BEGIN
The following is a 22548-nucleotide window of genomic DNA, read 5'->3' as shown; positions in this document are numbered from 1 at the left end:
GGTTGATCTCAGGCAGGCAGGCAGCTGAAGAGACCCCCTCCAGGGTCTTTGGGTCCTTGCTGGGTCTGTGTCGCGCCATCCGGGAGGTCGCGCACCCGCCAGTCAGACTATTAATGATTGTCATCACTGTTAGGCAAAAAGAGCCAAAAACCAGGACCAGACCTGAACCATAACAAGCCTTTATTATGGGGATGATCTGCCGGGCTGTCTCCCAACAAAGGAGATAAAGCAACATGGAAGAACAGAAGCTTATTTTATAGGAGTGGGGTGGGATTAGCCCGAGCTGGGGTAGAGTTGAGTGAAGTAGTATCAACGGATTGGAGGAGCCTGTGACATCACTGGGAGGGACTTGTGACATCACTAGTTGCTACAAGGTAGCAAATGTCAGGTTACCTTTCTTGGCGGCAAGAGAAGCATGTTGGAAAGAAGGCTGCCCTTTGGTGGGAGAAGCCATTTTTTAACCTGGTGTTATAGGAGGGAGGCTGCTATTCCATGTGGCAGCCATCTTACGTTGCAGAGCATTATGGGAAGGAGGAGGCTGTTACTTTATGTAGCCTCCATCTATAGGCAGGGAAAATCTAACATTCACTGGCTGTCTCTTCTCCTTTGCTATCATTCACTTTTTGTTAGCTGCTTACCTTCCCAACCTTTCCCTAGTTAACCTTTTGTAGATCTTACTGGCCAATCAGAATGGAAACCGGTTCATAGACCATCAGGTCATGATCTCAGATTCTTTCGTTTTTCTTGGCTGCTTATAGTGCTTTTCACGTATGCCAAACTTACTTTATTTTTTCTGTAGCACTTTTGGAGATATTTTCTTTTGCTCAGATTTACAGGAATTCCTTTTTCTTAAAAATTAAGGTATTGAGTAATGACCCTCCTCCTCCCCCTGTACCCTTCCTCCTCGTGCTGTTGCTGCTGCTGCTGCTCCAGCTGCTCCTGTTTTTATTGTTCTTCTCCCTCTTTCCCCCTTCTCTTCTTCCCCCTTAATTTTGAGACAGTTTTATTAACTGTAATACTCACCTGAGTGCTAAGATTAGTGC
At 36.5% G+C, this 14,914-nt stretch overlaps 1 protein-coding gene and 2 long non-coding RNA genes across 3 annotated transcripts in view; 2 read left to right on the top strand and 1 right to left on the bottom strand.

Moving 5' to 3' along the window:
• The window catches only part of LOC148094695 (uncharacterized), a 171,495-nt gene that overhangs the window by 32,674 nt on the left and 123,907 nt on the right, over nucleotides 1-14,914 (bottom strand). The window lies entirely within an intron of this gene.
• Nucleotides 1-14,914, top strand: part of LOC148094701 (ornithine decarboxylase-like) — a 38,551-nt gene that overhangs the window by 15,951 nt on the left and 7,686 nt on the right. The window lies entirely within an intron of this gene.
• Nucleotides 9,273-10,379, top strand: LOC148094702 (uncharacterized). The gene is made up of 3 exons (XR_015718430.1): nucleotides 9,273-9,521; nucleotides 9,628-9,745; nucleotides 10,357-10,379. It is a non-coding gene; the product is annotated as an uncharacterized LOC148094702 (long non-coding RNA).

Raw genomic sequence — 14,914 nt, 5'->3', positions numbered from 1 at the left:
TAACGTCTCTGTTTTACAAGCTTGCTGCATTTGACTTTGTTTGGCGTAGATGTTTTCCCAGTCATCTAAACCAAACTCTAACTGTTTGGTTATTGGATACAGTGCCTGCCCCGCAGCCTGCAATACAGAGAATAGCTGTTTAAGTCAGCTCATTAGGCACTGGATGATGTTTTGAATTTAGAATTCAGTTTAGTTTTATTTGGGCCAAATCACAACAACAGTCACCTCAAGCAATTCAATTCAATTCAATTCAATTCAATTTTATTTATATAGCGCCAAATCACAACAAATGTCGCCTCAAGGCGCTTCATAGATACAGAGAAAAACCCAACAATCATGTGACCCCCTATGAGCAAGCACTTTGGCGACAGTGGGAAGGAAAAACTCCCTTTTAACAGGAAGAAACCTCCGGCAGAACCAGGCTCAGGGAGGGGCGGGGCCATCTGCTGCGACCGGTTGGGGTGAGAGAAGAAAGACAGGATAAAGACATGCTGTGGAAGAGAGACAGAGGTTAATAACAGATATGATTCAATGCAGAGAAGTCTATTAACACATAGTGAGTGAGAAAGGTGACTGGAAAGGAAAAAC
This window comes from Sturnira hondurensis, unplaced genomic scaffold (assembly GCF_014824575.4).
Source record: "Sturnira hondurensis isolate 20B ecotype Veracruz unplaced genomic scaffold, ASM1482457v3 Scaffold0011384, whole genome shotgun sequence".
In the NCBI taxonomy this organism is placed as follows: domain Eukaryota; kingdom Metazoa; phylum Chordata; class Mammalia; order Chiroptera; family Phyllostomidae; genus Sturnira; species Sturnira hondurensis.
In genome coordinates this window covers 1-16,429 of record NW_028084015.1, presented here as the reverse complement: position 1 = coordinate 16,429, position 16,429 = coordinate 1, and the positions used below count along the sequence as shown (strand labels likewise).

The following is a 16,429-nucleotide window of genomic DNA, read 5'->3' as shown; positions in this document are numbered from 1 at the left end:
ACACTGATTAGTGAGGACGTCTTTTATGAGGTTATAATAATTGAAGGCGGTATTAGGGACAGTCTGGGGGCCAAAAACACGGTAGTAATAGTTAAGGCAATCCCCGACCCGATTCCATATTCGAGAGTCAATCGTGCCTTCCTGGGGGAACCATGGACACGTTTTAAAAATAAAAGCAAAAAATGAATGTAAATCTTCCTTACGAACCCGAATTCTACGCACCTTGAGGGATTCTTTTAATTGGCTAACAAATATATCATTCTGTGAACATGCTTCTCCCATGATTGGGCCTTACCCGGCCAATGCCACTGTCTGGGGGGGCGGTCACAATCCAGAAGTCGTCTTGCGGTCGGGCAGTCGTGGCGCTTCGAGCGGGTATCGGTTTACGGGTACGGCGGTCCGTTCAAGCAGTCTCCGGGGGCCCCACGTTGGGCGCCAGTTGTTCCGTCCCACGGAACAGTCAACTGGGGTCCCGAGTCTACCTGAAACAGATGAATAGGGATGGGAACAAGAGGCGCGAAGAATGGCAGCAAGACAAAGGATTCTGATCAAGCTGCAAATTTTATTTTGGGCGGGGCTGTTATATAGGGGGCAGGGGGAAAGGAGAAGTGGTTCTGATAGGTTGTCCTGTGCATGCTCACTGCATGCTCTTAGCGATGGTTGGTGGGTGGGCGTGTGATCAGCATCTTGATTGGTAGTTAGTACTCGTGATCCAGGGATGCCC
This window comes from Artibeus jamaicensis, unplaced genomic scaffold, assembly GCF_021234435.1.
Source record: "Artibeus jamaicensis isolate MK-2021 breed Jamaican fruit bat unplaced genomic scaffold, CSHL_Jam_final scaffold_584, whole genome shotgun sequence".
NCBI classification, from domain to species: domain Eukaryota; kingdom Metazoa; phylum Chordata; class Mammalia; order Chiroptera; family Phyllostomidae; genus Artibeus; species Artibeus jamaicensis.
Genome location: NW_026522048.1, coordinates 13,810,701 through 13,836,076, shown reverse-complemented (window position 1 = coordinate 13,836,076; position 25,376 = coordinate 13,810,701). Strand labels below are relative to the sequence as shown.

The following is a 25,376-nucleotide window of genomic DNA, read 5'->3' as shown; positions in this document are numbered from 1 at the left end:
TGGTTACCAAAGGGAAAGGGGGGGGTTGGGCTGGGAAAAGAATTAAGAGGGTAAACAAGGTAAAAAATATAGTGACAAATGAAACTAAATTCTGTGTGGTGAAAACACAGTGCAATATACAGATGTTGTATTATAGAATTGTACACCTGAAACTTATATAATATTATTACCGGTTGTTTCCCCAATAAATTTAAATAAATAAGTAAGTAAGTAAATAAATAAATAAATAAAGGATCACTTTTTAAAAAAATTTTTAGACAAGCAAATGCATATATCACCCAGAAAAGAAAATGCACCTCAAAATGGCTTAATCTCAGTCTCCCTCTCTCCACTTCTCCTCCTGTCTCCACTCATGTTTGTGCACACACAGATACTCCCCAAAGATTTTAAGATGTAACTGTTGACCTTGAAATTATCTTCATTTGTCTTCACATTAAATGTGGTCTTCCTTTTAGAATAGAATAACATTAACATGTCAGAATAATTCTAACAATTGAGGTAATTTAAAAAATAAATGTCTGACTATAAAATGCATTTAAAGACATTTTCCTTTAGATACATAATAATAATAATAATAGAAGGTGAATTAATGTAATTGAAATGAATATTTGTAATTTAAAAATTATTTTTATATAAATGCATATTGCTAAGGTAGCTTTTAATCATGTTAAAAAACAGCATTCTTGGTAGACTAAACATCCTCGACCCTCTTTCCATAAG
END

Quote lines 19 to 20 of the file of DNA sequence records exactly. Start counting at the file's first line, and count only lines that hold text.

Genome location: NW_026522048.1, coordinates 13,810,701 through 13,836,076, shown reverse-complemented (window position 1 = coordinate 13,836,076; position 25,376 = coordinate 13,810,701). Strand labels below are relative to the sequence as shown.

The following is a 25,376-nucleotide window of genomic DNA, read 5'->3' as shown; positions in this document are numbered from 1 at the left end: